Saturday, January 1, 2011

The Dreaded Yeast Monster

Small Funny Angry Monster Clip Art

Rashes were the main reason we switched from disposables to cloth diapers. While they weren't as bad, even in cloth diapers we still dealt with teething rashes and heat rashes. So, I felt I was pretty experienced in how to effectively manage diaper rashes...until the yeast rash. 

I had noticed little man's bottom turning red in a couple spots, so the hubs and I would apply some CD friendly creams and go about our merry little ways. But, it didn't go away. In fact, it started to look a little bit worse after a day or two. The thought that it might be a yeast rash hadn't even crossed my mind, so we started putting some cornstarch based powder on little man at each diaper change. BIG mistake! 

Cornstarch actually feeds yeast infections and can make the whole situation worse. I knew that, but like I said earlier, it had never once crossed my mind that it could be yeast, until the next morning. Little man had a small blister-like sore on his bottom. Luckily, we were already going to the doctor that morning for his 18 month check up. She confirmed that it was yeast and gave us a prescription cream.

When we got home, I did some quick online research about yeast rashes and cloth diapers. I wanted to know how to get rid of the yeast and keep it away. While there were many different methods, the three most common treatments for yeast were bleach, tea tree oil (TTO), and vinegar.

While little man wore cloth diapers with disposable liners for a week, I began disinfecting the (already clean) diapers, pail liners, wet bags, and wipes with the following routine:

  • Cold rinse with 10-15 drops of TTO
  • Hot wash with 1/4 cup bleach
  • Cold rinse with 1 cup apple cider vinegar
  • One more hot wash/cold rinse cycle without any additives
  • Dry on high setting (if it was nice outside, I would've sunned the diapers)

Yeah, I realize that might have been a bit of an overkill, but I read about some people having continuous yeast issues after just using one or two of those methods. I figured this wasn't a time to experiment so I combined all three methods.

Before I go any further, I want to remind you that I'm no chemist and what works for me, might not work for you and vice verse. Now...back to the article.

Here's the deal with vinegar - I have heard so many conflicting stories about whether or not to use vinegar with cloth diapers. After tons of research, I've found that white vinegar may be the vinegar that causes the problems. Did you know it can actually contribute to yeast? Apple cider vinegar is the only type I have found that is almost universally recommended to kill yeast. I've continued using it by adding 1/4 to 1/2 cup to the rinse cycle for all of our clothes, including the diapers.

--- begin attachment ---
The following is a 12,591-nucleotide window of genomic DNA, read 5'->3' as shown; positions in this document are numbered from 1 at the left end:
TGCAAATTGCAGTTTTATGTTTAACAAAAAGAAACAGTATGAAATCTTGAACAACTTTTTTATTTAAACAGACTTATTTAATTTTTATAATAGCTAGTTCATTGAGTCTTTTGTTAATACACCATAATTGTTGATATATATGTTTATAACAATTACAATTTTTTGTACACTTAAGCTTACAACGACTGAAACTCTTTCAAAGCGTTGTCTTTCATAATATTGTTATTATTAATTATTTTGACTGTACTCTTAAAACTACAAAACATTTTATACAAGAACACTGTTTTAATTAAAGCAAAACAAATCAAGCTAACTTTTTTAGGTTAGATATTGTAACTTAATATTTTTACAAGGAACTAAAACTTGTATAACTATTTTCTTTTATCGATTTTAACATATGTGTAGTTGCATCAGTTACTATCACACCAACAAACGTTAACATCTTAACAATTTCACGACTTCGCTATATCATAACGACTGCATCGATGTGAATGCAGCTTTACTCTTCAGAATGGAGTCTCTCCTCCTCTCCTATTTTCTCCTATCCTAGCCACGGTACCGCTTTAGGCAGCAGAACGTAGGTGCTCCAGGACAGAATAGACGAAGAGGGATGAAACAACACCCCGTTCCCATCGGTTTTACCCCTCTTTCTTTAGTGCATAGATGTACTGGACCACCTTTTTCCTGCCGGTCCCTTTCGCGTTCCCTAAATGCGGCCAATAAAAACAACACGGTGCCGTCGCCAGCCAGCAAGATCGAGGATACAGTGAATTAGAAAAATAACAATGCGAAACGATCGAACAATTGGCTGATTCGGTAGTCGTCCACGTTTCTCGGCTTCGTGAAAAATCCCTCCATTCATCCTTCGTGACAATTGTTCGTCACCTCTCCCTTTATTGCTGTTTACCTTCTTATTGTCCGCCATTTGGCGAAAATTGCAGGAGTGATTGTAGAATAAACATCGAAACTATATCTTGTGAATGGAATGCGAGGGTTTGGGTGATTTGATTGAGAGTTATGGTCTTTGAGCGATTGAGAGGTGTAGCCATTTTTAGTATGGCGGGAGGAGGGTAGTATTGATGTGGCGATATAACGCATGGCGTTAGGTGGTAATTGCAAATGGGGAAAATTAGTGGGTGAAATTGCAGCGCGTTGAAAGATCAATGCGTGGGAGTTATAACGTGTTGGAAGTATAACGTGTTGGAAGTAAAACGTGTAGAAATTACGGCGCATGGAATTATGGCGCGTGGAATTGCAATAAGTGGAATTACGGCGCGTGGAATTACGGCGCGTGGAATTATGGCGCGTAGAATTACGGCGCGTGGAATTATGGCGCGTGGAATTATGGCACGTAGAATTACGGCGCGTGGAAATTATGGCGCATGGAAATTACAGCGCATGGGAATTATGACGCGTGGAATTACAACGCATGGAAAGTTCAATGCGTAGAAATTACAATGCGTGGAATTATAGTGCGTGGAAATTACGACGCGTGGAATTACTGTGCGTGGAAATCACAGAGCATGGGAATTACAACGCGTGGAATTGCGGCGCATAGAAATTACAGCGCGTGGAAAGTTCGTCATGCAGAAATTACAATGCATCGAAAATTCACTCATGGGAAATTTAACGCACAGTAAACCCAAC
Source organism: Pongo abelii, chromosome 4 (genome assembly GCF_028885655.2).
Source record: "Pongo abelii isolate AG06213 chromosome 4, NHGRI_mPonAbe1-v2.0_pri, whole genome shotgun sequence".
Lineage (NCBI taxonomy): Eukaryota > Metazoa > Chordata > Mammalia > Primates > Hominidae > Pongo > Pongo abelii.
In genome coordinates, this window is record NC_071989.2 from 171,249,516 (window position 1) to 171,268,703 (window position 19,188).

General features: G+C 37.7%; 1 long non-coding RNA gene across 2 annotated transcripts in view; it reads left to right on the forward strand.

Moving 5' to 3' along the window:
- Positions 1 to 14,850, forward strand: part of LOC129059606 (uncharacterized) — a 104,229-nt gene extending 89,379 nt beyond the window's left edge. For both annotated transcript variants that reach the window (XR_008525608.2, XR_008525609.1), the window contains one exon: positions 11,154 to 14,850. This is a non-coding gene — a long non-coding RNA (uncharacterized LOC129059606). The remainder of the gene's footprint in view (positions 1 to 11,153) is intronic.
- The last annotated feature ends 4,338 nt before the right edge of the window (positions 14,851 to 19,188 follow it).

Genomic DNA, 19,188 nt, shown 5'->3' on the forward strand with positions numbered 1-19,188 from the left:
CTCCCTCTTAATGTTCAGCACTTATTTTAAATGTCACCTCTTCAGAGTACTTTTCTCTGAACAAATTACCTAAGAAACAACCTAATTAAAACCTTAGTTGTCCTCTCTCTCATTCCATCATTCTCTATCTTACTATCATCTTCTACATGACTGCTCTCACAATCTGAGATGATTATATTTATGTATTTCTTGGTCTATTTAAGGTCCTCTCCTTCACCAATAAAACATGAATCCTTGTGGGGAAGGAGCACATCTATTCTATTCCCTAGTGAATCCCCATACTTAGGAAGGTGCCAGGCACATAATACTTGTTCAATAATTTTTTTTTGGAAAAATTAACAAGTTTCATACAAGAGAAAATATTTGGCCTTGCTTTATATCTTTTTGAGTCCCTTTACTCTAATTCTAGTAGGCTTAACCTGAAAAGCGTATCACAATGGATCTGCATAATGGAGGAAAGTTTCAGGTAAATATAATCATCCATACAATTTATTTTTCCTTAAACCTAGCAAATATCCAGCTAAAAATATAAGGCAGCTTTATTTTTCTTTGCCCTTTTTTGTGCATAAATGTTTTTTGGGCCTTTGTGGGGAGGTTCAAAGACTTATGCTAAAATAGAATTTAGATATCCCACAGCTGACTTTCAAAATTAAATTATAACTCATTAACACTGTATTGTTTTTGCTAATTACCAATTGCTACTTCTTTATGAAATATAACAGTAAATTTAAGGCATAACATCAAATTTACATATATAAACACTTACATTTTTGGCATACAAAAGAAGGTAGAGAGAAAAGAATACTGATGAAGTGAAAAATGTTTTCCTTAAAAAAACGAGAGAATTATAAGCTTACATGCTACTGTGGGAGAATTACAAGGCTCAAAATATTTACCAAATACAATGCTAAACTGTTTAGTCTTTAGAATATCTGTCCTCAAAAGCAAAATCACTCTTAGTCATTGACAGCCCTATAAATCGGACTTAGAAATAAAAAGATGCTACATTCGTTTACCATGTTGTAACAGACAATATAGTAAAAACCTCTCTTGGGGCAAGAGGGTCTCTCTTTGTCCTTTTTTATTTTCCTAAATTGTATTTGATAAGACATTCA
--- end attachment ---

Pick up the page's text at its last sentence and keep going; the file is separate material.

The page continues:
While I obviously can't tell you if it was the combination of everything I did or just one of those components that helped combat the yeast, we haven't seen that dreaded monster around for almost a month. So, something must have worked!

Here are some other ideas for dealing with yeast from some I Heart Fluff fans:

  • Let your little one be diaper free as much as possible.
  • Soaks in warm water and Epsom salt.
  • One fan developed her own Healing Butter that can be found at Snuggli Bebe.
  • Empty an Acidophilus capsule into your child's milk or directly on the rash.
  • Another fan made a cream using mango butter and TTO and applied it to the rash.
  • CJ's BUTTer for yeast is what worked for other fans. 

If you suspect your child has a yeast infection, please visit with your doctor before trying any of the above methods. Often, you will need to use a prescribed cream as well as disinfecting your diapers. 


  1. One little tip: rather than using acidophilus capsules (which are freeze dried and therefore no longer live) , ask your pharmacist for acidophilus packets. they are kept behind pharmacy counters, kept refrigerated and the bacteria is still active. :) It will be much more effective (don't worry no Rx needed), and if your child has recurring yeast (or if YOU do), sprinkle one packet into your child's diet each day (or your own!)

  2. Make sure the probiotics are human strain as well or those no point :)

    For cleaning my diapers I just use Eco Nuts as they are anti microbial and I love them, I never have an issue of serious stinks like I do with powdered soaps. The bleach used in the wash should oxygenated bleach too...I assume that's the kind you used?

  3. Thanks Mama Ash!

    We've tried Eco Nuts, but they don't work the best for us with our hard well water.

    I actually used Clorox bleach. Even bumGenius recommends using bleach once a month for sanitizing cloth diapers.

    If I used bleach more often than that, I would definitely use oxygenated bleach.

  4. Just like you when we encountered a yeast infection, we had no idea it was yeast! Everything we were treating it with was making it worse! Thanks for a friend, who's a nurse, we started treating it with monistat, added acidophilis to his milk and gave our little guy lots of bare bum time. We did wash our diapers with bleach and used disposables while we were treating the rash. I didn't want to to take a chance of the rash coming back.

  5. When bleaching covers, if it's a minky cover will the bleach bleach it out??

  6. and if it will bleach them, will colorsafe bleach work just as well to get the yeast out?

  7. Clorox bleach will make all colors fade. I don't know whether color save bleach will kill the yeast too..

    When it comes to killing yeast in diapers it doesn't have to be hard - water with temperatures above 122 degrees kills all yeast! I always wash my diapers on 140 degrees to kill bacteria - it's not harming my diapers and most diaper manufacturers actually say it's ok and not voiding the warranty (BumGenius 4.0 and Elemental, FuzziBunz perfect size, ...).